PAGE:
Objective Dependent – Salewa footwear is available at Jackson Hole Mountain Guides for rent. JHMG also carries a selection of Five Ten Rock shoes for rent.
- Sticky Rubber Approach Shoes: required for all mid-summer climbs. Trips before early July require a crampon compatible mountain boot – Guide Pick: Salewa Mountain Trainer or Salewa Wildfire/Pro
- Rock Shoes for technical rock routes
- Socks: 2 pair: sized for your boots and blister prevention
- Synthetic/Wool Long Underwear Top
- Synthetic T-shirt – Guide Pick: Mountain Hardwear Wicked Light T
- Insulating Jacket: lightweight down or synthetic – Guide Pick: Mountain Hardwear Thermostatic Jacket
- Soft Shell: fleece or pile
- Rain Jacket: waterproof/breathable with hood. Guide Pick: Mountain Hardwear- Plasmic Jacket
- Synthetic/Wool Long Underwear Bottom
- Hiking Short or Pant for approach – Guide Pick: Mountain Hardwear – Chocksone Midweight Short
- Synthetic Climbing Pant – Guide Pick: Mountain Hardwear- Chockstone Pant
- Rain Pant – Guide Pick: Mountain Hardwear Plasmic Pant
- Hat: lightweight to medium weight warm hat – sleek enough to be worn under a helmet
- Gloves: one lightweight to medium weight pair – synthetic or fleece material. If snow route, shell also recommended.
- Gaiters: only until mid-July
On the trail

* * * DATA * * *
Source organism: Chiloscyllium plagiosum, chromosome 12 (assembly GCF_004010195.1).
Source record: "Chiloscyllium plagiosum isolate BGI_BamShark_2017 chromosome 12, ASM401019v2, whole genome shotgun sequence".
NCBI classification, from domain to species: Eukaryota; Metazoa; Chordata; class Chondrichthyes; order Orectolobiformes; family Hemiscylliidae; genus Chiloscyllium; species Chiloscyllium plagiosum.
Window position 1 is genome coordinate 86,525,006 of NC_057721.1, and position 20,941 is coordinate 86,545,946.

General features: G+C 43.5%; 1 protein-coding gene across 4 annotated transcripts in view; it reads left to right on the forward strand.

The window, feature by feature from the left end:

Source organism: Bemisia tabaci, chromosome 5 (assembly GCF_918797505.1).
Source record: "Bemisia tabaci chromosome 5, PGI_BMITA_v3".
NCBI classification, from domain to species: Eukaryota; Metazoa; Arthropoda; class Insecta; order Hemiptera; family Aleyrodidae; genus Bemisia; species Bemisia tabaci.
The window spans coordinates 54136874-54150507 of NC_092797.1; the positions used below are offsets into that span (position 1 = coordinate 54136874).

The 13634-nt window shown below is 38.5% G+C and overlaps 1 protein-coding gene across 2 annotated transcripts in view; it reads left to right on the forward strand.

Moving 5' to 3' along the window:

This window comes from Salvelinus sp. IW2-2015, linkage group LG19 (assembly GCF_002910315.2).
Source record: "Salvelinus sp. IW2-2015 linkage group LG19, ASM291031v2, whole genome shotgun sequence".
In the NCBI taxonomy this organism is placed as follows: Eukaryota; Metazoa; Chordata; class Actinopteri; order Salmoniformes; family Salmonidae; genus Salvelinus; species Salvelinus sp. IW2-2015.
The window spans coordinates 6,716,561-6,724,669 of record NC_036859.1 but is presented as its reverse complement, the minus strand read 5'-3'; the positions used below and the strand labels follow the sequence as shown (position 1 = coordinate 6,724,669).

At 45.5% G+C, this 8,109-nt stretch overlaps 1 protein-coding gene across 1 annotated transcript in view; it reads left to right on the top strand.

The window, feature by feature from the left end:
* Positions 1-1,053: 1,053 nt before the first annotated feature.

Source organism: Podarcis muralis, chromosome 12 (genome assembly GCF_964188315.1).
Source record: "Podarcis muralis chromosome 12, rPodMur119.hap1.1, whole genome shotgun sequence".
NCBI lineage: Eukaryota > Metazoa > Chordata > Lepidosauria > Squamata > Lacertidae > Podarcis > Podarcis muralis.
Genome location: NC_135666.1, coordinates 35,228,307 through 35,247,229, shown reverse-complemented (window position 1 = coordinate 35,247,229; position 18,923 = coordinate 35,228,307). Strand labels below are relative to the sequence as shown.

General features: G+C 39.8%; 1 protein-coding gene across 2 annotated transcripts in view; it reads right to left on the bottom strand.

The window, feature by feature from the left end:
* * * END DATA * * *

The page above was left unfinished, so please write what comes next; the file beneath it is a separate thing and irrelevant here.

- Alpine Climbing Pack – Guide Pick: Mountain Hardwear- Diretissima 46. Internal frame only. 45 to 55 L for 2 day trip. 50 to 60 L for 4 day trip. Large enough to fit all your personal gear plus ten pounds of food and water. Some trips will require additional Summit Pack for Technical Rock Climbs – Guide Pick: Mountain Hardwear
- Sleeping Bag Liner
- Water Bottles (2-3 L/Qt.) or H2O hydration system
- Water Treatment tablets
- Lightweight Bowl
- Insulated Mug
- Spoon and Fork
- Stuff Sacks: zip lock bags
- Dark Sunglasses
- Extra Contact Lenses
- Sun Hat or Visor
- Sunscreen (35+SPF)
- Lip Balm
- Insect Repellant (until early August)
- Headlamp and Fresh Batteries
- First Aid – minimal: blister care, analgesic, etc.
- Lunch, snacks & drink mix.
- Misc Items: minimal: light knife, camera,
bandana, camp suds, wash cloth, etc.
Recommended & Optional Items
- Trekking Poles
- Camera and batteries, spare memory card
- Insoles: custom or after market
Cold Weather Considerations:
Early and late season temperatures require warmer clothing. You may consider additional clothing if you get cold easily or if it is unusually cold or windy.
- Balaclava or neck gaiter
- Extra down vest or jacket
- Expedition weight long underwear
- Extra gloves
**Jackson Hole Mountain Guides supplies all the rock climbing gear, harnesses, helmets, locking carabiners & belay/rappel devices, crampons, and ice axes. However, you are welcome to bring your own equipment. Please coordinate with our office for gear checks. Backpacks, rock shoes, and boots can all be rented in our Jackson office.
For your safety and comfort, bring synthetic and or natural fiber clothing for insulation. Cotton is NOT recommended and down must be kept dry. Clothing should be able to layer without encumbering movement.
For a printable version of this list, please click below:VIEW PDF
Talk To Us
Here you’ll find online tools and information about joining us for a trip of a lifetime! To sign up for a trip, or if you have any questions, please call us. Listed on the left side of these pages are links that you may find useful, including printable forms and policies concerning a trip with JHMG. We encourage ALL prospective climbers to read our Preparation advice. Our office can help place you with others who are looking to climb.